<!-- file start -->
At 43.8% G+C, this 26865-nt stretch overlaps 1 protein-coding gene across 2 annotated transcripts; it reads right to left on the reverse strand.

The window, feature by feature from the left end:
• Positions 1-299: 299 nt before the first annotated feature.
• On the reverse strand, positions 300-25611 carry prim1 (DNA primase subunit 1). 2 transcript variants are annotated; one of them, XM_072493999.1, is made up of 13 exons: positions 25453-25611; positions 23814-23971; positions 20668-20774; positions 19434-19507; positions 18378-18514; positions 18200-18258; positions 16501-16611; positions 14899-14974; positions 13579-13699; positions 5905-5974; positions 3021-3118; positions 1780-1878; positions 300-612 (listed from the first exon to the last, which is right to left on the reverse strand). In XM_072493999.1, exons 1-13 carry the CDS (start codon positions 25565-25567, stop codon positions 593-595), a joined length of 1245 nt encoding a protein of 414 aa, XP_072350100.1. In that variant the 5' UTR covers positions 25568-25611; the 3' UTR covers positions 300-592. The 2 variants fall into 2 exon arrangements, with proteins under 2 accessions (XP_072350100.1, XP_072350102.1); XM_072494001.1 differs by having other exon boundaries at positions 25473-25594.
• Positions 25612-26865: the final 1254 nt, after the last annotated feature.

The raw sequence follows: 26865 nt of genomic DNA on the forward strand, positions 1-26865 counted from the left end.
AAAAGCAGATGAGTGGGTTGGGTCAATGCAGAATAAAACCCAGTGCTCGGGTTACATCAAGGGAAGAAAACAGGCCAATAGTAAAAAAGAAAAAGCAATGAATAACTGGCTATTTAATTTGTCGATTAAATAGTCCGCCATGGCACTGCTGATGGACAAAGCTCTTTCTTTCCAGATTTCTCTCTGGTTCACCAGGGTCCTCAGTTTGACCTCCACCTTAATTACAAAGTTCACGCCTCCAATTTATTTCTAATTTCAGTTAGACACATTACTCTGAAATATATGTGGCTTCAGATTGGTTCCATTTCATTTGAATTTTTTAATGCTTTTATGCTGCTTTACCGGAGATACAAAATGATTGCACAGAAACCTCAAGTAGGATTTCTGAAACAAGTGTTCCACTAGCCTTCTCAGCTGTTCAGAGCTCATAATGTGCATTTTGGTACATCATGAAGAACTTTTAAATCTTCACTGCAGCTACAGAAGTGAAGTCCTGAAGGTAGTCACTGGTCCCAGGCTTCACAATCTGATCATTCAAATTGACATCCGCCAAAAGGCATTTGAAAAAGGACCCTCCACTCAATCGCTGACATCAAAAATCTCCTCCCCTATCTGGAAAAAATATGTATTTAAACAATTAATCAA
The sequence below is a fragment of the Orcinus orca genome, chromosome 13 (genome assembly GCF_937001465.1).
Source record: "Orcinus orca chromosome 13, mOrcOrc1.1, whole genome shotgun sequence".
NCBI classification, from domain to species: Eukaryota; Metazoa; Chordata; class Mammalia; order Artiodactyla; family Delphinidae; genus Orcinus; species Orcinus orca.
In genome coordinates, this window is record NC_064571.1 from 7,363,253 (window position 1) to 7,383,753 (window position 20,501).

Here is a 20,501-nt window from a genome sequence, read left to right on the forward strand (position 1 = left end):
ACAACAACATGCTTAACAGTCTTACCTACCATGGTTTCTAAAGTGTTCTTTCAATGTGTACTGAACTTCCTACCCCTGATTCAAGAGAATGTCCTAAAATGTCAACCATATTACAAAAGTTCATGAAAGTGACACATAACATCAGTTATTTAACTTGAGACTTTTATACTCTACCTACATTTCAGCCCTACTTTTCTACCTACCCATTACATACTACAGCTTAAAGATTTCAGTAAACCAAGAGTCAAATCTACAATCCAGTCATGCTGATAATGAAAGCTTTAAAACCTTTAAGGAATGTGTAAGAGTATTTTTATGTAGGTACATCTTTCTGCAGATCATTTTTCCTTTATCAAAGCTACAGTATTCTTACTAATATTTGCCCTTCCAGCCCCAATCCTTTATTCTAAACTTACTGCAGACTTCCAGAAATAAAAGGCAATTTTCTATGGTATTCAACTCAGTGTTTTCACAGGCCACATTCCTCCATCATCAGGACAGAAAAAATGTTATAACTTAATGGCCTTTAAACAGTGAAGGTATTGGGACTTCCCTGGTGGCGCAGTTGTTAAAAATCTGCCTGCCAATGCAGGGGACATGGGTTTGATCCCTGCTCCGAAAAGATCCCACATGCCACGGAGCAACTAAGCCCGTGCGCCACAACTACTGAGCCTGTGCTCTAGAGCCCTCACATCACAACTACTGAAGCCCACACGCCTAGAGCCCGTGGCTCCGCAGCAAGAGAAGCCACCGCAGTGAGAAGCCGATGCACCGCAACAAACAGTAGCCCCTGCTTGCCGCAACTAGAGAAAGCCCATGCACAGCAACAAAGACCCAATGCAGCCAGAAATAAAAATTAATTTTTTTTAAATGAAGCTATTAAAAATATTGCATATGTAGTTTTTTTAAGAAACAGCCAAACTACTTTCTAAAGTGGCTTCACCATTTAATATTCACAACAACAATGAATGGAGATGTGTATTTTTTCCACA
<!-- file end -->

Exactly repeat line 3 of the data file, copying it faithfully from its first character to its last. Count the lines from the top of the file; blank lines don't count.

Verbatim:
• Positions 1-299: 299 nt before the first annotated feature.